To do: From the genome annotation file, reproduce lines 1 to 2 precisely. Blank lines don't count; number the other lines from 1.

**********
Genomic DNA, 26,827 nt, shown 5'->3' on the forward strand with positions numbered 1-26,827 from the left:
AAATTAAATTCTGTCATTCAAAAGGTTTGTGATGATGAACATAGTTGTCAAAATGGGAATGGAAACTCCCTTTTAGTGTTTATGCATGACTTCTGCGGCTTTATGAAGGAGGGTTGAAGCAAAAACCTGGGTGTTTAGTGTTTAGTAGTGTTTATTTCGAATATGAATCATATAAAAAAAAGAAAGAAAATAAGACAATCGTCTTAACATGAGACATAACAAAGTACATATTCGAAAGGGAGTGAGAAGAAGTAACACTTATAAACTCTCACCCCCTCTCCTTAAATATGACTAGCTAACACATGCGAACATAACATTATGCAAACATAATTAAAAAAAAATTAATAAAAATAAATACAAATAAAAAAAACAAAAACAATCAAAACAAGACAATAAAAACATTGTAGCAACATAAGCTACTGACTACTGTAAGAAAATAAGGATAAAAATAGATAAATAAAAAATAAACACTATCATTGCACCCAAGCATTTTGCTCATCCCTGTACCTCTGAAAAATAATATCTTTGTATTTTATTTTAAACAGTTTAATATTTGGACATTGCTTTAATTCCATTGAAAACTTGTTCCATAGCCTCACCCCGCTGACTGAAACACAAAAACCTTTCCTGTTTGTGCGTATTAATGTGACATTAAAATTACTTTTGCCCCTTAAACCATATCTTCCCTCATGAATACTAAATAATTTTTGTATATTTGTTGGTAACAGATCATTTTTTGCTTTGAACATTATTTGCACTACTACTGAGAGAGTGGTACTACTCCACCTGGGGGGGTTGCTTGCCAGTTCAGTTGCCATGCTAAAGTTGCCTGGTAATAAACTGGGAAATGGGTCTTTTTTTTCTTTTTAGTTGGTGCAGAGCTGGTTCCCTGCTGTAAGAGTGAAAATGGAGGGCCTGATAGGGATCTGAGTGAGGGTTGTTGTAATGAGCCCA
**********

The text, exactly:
Genomic DNA, 26,827 nt, shown 5'->3' on the forward strand with positions numbered 1-26,827 from the left:
AAATTAAATTCTGTCATTCAAAAGGTTTGTGATGATGAACATAGTTGTCAAAATGGGAATGGAAACTCCCTTTTAGTGTTTATGCATGACTTCTGCGGCTTTATGAAGGAGGGTTGAAGCAAAAACCTGGGTGTTTAGTGTTTAGTAGTGTTTATTTCGAATATGAATCATATAAAAAAAAGAAAGAAAATAAGACAATCGTCTTAACATGAGACATAACAAAGTACATATTCGAAAGGGAGTGAGAAGAAGTAACACTTATAAACTCTCACCCCCTCTCCTTAAATATGACTAGCTAACACATGCGAACATAACATTATGCAAACATAATTAAAAAAAAATTAATAAAAATAAATACAAATAAAAAAAACAAAAACAATCAAAACAAGACAATAAAAACATTGTAGCAACATAAGCTACTGACTACTGTAAGAAAATAAGGATAAAAATAGATAAATAAAAAATAAACACTATCATTGCACCCAAGCATTTTGCTCATCCCTGTACCTCTGAAAAATAATATCTTTGTATTTTATTTTAAACAGTTTAATATTTGGACATTGCTTTAATTCCATTGAAAACTTGTTCCATAGCCTCACCCCGCTGACTGAAACACAAAAACCTTTCCTGTTTGTGCGTATTAATGTGACATTAAAATTACTTTTGCCCCTTAAACCATATCTTCCCTCATGAATACTAAATAATTTTTGTATATTTGTTGGTAACAGATCATTTTTTGCTTTGAACATTATTTGCACTACTACTGAGAGAGTGGTACTACTCCACCTGGGGGGGTTGCTTGCCAGTTCAGTTGCCATGCTAAAGTTGCCTGGTAATAAACTGGGAAATGGGTCTTTTTTTTCTTTTTAGTTGGTGCAGAGCTGGTTCCCTGCTGTAAGAGTGAAAATGGAGGGCCTGATAGGGATCTGAGTGAGGGTTGTTGTAATGAGCCCA